Surrounding Maharaja Bali on all sides were the commanders and captains of the demons, sitting on their respective chariots. Among them were the following demons: Namuci, Sambara, Bana, Vipracitti, Ayomukha, Dvimurdha, Kalanabha, Praheti, Heti, Ilvala, Sakuni, Bhutasantapa, Vajradamstra, Virocana, Hayagriva, Sankusira, Kapila, Meghadundubhi, Taraka, Cakradrk, Sumbha, Nisumbha, Jambha, Utkala, Arista, Aristanemi, Tripuradhipa, Maya, the sons of Puloma, the Kaleyas and Nivatakavaca. All of these demons had been deprived of their share of the nectar and had shared merely in the labor of churning the ocean. Now, they fought against the demigods, and to encourage their armies, they made a tumultuous sound like the roaring of lions and blew loudly on conchshells. Balabhit, Lord Indra, upon seeing this situation of his ferocious rivals, became extremely angry

Surrounding Lord Indra, King of heaven, were the demigods, seated on various types of vehicles and decorated with flags and weapons. Present among them were Vayu, Agni, Varuna and other rulers of various planets, along with their associates.

O Maharaja Pariksit, suppressor of enemies [Arindama], Lord Siva fought with Jambha, and Vibhavasu fought with Mahisasura. Ilvala, along with his brother Vatapi, fought the sons of Lord Brahma. Durmarsa fought with Cupid, the demon Utkala with the Matrka demigoddesses, Brhaspati with Sukracarya, and Sanaiscara [Saturn] with Narakasura. The Maruts fought Nivatakavaca, the Vasus fought the Kalakeya demons, the Visvedeva demigods fought the Pauloma demons, and the Rudras fought the Krodhavasa demons, who were victims of anger.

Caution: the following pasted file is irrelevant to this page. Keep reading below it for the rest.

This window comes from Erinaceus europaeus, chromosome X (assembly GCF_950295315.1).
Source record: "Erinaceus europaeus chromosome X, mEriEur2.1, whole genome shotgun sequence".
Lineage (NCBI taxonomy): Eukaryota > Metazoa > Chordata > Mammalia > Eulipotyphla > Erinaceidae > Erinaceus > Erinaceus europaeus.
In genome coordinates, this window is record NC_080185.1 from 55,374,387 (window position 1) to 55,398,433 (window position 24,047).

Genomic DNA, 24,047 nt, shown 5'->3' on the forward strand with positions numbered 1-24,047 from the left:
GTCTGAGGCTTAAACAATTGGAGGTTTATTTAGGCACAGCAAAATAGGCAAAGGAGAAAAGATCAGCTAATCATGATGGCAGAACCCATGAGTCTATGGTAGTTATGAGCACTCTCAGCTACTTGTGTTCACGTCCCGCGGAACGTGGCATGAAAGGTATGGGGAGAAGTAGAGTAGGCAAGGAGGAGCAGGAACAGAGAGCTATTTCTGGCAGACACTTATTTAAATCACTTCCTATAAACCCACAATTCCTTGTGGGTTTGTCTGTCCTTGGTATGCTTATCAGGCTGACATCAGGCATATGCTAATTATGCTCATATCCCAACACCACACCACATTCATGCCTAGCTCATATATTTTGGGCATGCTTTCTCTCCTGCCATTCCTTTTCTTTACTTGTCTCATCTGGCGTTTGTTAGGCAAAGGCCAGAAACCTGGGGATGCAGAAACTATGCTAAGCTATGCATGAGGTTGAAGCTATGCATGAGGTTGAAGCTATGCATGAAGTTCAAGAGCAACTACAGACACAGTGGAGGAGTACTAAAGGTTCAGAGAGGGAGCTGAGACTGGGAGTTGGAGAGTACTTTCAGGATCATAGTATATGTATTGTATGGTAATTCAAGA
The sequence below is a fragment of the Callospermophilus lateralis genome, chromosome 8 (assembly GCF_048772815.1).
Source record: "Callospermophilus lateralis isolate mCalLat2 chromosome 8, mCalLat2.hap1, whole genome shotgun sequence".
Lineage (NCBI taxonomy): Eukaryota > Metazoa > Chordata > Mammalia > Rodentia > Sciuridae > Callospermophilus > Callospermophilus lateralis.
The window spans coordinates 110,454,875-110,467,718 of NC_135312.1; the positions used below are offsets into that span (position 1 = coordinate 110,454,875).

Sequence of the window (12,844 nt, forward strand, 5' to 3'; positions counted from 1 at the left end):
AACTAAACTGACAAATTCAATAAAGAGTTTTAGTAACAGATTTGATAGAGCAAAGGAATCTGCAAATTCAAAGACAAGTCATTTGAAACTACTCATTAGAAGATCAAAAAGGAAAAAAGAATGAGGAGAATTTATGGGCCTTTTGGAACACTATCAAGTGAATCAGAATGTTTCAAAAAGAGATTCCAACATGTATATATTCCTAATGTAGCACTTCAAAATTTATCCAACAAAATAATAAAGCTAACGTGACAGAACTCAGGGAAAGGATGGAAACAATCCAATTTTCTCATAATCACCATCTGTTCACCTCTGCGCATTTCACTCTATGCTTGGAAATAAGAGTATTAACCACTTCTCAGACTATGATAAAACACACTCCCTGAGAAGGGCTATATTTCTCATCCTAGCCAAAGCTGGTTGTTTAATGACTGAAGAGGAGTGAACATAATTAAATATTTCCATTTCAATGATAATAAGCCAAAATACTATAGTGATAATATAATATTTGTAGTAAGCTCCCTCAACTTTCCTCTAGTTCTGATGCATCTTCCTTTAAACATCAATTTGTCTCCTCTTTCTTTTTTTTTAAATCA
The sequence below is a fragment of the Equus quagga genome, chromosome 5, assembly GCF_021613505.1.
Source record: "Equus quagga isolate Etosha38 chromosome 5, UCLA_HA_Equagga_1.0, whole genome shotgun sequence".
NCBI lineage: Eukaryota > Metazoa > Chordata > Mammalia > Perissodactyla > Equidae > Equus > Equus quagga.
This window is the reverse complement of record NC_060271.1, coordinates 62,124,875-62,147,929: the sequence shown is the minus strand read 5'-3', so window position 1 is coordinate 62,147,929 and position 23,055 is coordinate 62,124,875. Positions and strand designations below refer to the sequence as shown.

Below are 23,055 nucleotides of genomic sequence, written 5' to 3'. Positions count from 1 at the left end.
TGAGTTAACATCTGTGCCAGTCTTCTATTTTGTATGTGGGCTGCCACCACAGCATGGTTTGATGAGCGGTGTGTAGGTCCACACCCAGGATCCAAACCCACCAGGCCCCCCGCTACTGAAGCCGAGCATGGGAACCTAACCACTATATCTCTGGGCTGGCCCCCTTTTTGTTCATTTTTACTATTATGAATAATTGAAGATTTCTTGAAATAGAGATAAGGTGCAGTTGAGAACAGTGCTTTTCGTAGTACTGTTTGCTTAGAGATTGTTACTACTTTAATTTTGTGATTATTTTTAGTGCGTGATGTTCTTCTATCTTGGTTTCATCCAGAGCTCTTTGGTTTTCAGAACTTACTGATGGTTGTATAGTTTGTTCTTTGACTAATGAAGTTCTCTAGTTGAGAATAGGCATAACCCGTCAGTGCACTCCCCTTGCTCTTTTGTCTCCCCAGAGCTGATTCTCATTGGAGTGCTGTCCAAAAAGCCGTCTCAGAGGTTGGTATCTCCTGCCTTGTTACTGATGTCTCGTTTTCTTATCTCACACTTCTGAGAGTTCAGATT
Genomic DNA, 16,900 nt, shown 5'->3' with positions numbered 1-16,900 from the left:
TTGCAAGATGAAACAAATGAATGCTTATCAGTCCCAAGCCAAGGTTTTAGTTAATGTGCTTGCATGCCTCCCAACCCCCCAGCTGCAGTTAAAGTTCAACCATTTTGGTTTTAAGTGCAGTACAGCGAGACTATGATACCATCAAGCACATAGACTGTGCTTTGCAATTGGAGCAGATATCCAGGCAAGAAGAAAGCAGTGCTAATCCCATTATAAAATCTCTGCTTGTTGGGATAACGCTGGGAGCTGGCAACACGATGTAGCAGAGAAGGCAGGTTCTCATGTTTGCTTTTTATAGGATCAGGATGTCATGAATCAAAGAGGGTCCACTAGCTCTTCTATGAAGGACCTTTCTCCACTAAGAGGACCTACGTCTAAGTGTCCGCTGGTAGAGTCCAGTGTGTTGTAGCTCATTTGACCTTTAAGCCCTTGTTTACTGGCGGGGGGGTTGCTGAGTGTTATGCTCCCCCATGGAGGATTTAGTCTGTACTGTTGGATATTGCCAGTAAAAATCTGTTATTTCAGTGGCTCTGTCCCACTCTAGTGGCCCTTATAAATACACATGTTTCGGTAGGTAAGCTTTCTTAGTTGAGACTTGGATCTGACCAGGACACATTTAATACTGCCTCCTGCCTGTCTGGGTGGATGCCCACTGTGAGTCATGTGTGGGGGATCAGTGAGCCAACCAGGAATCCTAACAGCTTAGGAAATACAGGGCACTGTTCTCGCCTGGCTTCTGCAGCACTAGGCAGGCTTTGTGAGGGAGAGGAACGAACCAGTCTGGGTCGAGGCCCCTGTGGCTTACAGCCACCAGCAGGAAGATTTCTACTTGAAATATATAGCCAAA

All of these demigods and demons assembled on the battlefield with a fighting spirit and attacked one another with great strength. All of them desiring victory, they fought in pairs, hitting one another severely with sharpened arrows, swords and lances.

In the course of the battle, the warfield became strewn with the severed heads of heroes, their eyes still staring and their teeth still pressed against their lips in anger. Helmets and earrings were scattered from these severed heads. Similarly, many arms, decorated with ornaments and clutching various weapons, were strewn here and there, as were many legs and thighs, which resembled the trunks of elephants.

O King, when the demigods could find no way to counteract the activities of the demons, they wholeheartedly meditated upon the Supreme Personality of Godhead, the creator of the universe, who then immediately appeared.

The Supreme Personality of Godhead, whose eyes resemble the petals of a newly blossomed lotus, sat on the back of Garuda, spreading His lotus feet over Garuda’s shoulders. Dressed in yellow, decorated by the Kaustubha gem and the goddess of fortune, and wearing an invaluable helmet and earrings, the Supreme Lord, holding various weapons in His eight hands, became visible to the demigods.